A warmer welcome for preemies
The womb, says Harvard professor Heidelise Als, is such an ideal environment for the unborn child that leaving it too soon can have a lifelong impact, particularly on the youngest preemies, who face a higher risk of physical, psychological and intellectual problems.
Als has spent much of her life trying to see, hear and feel the world through the eyes, ears and fragile skin of premature babies. As she sees it, these teensy newcomers are basically launched out of a warm, dark bath into a chaotic environment of glaring fluorescent lights, hard surfaces and cacophonous sounds, and their brains are not yet wired to deal with it. So Als advocates trying to recreate, as much as possible, the nurturing womb environment for preterm babies born in hospitals.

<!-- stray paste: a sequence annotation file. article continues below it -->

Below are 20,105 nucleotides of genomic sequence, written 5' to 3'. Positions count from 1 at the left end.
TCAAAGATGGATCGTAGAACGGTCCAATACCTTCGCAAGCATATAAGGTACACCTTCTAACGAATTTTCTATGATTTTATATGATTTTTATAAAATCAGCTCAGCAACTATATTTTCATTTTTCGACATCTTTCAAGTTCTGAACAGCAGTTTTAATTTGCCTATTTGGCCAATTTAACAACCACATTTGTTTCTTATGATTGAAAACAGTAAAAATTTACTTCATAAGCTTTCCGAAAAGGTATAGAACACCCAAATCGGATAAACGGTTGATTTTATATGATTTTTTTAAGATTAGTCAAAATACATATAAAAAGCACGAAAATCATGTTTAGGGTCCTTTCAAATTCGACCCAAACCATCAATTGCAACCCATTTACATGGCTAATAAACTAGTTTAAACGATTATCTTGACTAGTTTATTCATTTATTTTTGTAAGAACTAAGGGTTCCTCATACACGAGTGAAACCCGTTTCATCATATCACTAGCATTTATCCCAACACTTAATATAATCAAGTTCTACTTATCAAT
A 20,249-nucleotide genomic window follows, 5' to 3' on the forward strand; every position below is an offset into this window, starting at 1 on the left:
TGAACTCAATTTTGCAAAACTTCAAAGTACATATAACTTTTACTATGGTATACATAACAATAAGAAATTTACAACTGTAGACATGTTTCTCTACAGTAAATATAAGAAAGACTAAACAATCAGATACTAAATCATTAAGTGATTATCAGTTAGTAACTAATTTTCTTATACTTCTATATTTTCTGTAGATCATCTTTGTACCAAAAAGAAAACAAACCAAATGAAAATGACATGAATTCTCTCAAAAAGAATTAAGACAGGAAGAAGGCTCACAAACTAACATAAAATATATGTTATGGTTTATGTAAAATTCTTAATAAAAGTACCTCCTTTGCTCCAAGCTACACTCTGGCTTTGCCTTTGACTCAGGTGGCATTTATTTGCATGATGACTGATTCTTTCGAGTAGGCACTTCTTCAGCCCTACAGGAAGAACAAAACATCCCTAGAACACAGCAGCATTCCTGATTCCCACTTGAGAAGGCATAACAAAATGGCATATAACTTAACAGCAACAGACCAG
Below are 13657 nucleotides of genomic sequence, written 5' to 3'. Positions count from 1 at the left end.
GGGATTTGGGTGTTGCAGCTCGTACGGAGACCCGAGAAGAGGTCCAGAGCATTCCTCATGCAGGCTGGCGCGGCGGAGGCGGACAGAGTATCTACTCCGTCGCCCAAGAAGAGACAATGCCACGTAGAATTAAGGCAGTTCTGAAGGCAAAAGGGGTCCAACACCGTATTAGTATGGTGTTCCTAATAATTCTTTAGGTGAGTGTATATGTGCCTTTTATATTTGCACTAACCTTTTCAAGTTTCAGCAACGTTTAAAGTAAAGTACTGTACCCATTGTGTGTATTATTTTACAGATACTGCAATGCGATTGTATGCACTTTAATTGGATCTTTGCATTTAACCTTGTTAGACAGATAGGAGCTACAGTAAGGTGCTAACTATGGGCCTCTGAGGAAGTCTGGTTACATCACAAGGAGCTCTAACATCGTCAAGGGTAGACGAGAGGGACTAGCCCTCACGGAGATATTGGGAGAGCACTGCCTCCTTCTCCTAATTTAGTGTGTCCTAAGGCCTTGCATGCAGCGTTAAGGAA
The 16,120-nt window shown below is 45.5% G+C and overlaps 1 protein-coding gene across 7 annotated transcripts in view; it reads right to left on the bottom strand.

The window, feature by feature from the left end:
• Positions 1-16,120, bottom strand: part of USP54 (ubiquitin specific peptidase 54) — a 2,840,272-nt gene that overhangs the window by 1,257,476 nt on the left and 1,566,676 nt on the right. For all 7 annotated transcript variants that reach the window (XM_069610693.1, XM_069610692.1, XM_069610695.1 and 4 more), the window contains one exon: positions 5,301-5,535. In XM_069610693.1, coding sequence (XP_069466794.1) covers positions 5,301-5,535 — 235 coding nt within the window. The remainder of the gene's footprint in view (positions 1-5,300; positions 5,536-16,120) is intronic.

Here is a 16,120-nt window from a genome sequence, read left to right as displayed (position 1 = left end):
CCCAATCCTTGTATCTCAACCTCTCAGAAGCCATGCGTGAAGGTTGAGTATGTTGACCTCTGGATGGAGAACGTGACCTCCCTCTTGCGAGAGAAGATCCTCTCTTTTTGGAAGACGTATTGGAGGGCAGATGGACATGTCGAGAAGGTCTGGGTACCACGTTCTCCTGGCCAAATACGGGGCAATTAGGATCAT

For starters, she has managed to persuade the hospitals she works with around the world to keep the lights low in NICUs, covering incubators with a blanket to block out the light, and using task lighting for medical procedures. In addition, she advocates surrounding preemies with a nest of blankets, keeping noise levels to a minimum, and simply keeping preemies’ needs foremost when caring for them.
In the long run, Als would like to see NICUs kept very warm (at least 25 to 27°C) and incubators go the way of the dodo bird. Premature babies (even those hooked up to oxygen) should be allowed to cuddle skin to skin with their parents, she believes, touching or licking the mother’s skin with their hands, mouth and feet. Although it’s impossible to recreate conditions in the womb exactly, Als contends, “we can do much better.”